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More outrage over Catholic churches moving accused priests around

Posted in Sexual Abuse on Wednesday, January 27, 2016.

In one of our posts last week, we wrote about an unfolding story in the Midwest involving a former Catholic archbishop. Although the incident did not happen here in Pennsylvania, similar incidents have happened here and in many other parts of the country.

In mid 2015, John Nienstedt resigned as the Archbishop of the Archdiocese of Minneapolis and St. Paul. There is much evidence to suggest that Nienstedt knew about credible sex abuse allegations against priests, yet failed to take any corrective or preventive action. Much of this evidence was revealed during the discovery period for numerous lawsuits against the archdiocese. Nienstedt continues to deny any wrongdoing.

Earlier this month, a priest in Michigan casually mentioned to parishioners that Nienstedt would be an occasional substitute at the church over the next six months while the regular priest attended to health issues. Nienstedt’s recent and very controversial past was not mentioned, but it did not take long for the community to discover the truth.

Late last week, public outrage led to Nienstedt’s removal from his temporary assignment. But the move was not enough to satisfy protest groups, including the Survivors Network of those Abused by Priests (SNAP). According to news sources, protestors want the local diocese to take several actions, including:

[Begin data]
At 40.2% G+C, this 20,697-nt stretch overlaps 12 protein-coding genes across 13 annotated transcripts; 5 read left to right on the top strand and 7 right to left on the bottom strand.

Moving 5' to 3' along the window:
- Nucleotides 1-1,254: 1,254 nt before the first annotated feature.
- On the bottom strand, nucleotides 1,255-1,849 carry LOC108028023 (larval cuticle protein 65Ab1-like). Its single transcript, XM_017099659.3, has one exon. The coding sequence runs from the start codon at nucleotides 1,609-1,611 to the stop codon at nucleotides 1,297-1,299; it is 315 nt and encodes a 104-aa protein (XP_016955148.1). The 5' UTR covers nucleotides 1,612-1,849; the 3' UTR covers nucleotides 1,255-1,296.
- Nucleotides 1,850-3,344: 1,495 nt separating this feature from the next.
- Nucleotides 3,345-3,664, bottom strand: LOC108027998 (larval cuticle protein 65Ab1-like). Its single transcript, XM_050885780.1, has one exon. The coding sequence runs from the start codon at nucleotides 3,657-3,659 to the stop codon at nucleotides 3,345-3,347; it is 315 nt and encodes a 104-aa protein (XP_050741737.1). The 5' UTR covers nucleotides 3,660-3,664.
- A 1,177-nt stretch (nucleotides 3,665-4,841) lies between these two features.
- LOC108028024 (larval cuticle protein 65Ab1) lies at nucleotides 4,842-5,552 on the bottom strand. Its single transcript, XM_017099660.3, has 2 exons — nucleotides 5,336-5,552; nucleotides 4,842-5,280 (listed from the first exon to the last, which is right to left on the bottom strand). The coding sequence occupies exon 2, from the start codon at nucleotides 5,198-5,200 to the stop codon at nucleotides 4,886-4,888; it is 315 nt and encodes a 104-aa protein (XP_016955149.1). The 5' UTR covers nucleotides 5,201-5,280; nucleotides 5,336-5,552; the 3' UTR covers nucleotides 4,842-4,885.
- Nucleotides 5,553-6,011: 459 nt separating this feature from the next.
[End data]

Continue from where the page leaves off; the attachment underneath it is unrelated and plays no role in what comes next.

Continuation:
• Holding a public meeting to talk about why Nienstedt was allowed to transfer there
  • Punishing the priest who invited Nienstedt to come without warning parishioners
  • Revealing whether there are any other “sexually troubled or complicit clerics” serving within the diocese

SNAP has long been instrumental in advocating for victims and holding the church accountable for its actions. But the fact that a group like SNAP even exists is evidence of just how pervasive clergy sexual abuse has been and continues to be. And while the Catholic Church is not the only religious institution affiliated with child sexual abuse, the church’s top-down authority structure makes it especially difficult to hold offending priests accountable.

Hopefully, the outrage shown over this incident is a sign that American Catholics will no longer tolerate the institutional obstructionism that allows religious leaders to sexually abuse children.